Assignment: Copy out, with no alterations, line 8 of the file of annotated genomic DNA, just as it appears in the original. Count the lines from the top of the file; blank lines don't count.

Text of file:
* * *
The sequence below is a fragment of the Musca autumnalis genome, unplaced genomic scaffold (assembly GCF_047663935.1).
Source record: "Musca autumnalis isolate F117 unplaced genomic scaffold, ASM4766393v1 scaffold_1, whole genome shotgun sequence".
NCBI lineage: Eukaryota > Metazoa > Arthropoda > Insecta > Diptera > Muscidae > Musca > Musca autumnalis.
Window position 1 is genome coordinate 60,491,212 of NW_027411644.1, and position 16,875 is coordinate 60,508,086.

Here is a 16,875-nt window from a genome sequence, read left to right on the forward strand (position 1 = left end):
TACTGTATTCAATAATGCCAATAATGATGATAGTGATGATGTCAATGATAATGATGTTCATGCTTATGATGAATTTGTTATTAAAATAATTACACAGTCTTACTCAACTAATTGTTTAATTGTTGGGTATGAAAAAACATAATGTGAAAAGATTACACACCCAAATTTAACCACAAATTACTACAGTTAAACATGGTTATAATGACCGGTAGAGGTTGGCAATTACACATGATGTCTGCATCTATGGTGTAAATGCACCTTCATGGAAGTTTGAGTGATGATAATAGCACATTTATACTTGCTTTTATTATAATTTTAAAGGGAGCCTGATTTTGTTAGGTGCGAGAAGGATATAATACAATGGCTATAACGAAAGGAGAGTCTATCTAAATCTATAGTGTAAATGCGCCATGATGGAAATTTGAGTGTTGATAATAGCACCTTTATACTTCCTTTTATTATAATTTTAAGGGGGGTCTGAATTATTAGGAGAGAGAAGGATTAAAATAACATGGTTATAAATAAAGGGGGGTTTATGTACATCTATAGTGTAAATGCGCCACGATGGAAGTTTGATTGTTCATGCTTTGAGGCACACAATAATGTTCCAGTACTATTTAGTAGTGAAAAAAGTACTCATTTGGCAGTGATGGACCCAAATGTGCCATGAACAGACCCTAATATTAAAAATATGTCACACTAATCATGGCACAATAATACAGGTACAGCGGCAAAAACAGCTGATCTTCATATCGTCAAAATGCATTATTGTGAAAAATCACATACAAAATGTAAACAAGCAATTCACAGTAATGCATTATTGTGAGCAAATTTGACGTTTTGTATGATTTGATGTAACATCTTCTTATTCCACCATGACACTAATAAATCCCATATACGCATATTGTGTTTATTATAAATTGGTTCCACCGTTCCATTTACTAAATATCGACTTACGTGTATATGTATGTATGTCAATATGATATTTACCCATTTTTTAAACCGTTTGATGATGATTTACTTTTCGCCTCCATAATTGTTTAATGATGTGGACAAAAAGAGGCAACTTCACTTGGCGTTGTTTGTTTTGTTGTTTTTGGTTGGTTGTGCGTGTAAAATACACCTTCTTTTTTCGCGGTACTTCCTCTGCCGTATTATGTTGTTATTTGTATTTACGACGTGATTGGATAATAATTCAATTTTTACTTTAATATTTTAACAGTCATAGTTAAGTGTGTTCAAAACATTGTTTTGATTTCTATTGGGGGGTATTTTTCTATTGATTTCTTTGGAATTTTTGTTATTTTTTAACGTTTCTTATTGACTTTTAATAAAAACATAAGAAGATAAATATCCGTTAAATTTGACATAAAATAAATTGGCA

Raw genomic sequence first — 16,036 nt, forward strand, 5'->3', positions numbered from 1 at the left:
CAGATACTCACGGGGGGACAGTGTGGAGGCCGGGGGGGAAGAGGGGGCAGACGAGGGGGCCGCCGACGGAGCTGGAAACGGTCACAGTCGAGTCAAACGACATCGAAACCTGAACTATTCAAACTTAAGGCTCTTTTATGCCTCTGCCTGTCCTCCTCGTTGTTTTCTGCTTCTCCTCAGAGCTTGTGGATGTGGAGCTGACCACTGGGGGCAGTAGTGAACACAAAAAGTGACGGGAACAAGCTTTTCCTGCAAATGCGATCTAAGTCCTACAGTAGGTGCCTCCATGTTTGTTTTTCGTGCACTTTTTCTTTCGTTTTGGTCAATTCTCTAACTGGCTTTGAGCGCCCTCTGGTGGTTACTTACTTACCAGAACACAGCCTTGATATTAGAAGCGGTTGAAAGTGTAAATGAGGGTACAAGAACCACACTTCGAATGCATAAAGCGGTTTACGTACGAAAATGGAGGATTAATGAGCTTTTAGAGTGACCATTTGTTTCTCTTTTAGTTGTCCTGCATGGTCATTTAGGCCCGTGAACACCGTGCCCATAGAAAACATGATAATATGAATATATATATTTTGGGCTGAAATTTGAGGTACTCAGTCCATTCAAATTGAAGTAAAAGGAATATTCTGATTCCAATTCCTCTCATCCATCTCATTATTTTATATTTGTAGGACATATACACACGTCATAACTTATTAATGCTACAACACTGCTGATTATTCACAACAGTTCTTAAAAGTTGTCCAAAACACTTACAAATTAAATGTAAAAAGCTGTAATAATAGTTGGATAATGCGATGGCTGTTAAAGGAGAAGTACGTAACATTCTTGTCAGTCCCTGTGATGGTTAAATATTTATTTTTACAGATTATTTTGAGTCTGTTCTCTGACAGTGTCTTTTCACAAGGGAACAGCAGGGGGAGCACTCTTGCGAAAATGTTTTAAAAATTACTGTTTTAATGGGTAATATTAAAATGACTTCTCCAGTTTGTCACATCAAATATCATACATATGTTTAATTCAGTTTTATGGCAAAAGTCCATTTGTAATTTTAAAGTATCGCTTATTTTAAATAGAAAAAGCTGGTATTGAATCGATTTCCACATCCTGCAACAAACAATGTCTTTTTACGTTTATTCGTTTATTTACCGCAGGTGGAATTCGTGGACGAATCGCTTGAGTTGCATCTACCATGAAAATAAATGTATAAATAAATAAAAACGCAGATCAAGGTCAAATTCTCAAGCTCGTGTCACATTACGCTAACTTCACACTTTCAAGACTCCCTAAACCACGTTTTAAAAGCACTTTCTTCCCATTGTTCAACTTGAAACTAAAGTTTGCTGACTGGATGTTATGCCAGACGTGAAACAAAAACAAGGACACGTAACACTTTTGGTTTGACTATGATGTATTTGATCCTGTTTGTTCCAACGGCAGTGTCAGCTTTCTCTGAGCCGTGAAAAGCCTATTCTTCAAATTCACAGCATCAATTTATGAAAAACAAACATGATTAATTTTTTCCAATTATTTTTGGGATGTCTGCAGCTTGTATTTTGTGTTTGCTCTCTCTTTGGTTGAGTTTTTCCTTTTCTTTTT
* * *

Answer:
CAGATACTCACGGGGGGACAGTGTGGAGGCCGGGGGGGAAGAGGGGGCAGACGAGGGGGCCGCCGACGGAGCTGGAAACGGTCACAGTCGAGTCAAACGACATCGAAACCTGAACTATTCAAACTTAAGGCTCTTTTATGCCTCTGCCTGTCCTCCTCGTTGTTTTCTGCTTCTCCTCAGAGCTTGTGGATGTGGAGCTGACCACTGGGGGCAGTAGTGAACACAAAAAGTGACGGGAACAAGCTTTTCCTGCAAATGCGATCTAAGTCCTACAGTAGGTGCCTCCATGTTTGTTTTTCGTGCACTTTTTCTTTCGTTTTGGTCAATTCTCTAACTGGCTTTGAGCGCCCTCTGGTGGTTACTTACTTACCAGAACACAGCCTTGATATTAGAAGCGGTTGAAAGTGTAAATGAGGGTACAAGAACCACACTTCGAATGCATAAAGCGGTTTACGTACGAAAATGGAGGATTAATGAGCTTTTAGAGTGACCATTTGTTTCTCTTTTAGTTGTCCTGCATGGTCATTTAGGCCCGTGAACACCGTGCCCATAGAAAACATGATAATATGAATATATATATTTTGGGCTGAAATTTGAGGTACTCAGTCCATTCAAATTGAAGTAAAAGGAATATTCTGATTCCAATTCCTCTCATCCATCTCATTATTTTATATTTGTAGGACATATACACACGTCATAACTTATTAATGCTACAACACTGCTGATTATTCACAACAGTTCTTAAAAGTTGTCCAAAACACTTACAAATTAAATGTAAAAAGCTGTAATAATAGTTGGATAATGCGATGGCTGTTAAAGGAGAAGTACGTAACATTCTTGTCAGTCCCTGTGATGGTTAAATATTTATTTTTACAGATTATTTTGAGTCTGTTCTCTGACAGTGTCTTTTCACAAGGGAACAGCAGGGGGAGCACTCTTGCGAAAATGTTTTAAAAATTACTGTTTTAATGGGTAATATTAAAATGACTTCTCCAGTTTGTCACATCAAATATCATACATATGTTTAATTCAGTTTTATGGCAAAAGTCCATTTGTAATTTTAAAGTATCGCTTATTTTAAATAGAAAAAGCTGGTATTGAATCGATTTCCACATCCTGCAACAAACAATGTCTTTTTACGTTTATTCGTTTATTTACCGCAGGTGGAATTCGTGGACGAATCGCTTGAGTTGCATCTACCATGAAAATAAATGTATAAATAAATAAAAACGCAGATCAAGGTCAAATTCTCAAGCTCGTGTCACATTACGCTAACTTCACACTTTCAAGACTCCCTAAACCACGTTTTAAAAGCACTTTCTTCCCATTGTTCAACTTGAAACTAAAGTTTGCTGACTGGATGTTATGCCAGACGTGAAACAAAAACAAGGACACGTAACACTTTTGGTTTGACTATGATGTATTTGATCCTGTTTGTTCCAACGGCAGTGTCAGCTTTCTCTGAGCCGTGAAAAGCCTATTCTTCAAATTCACAGCATCAATTTATGAAAAACAAACATGATTAATTTTTTCCAATTATTTTTGGGATGTCTGCAGCTTGTATTTTGTGTTTGCTCTCTCTTTGGTTGAGTTTTTCCTTTTCTTTTT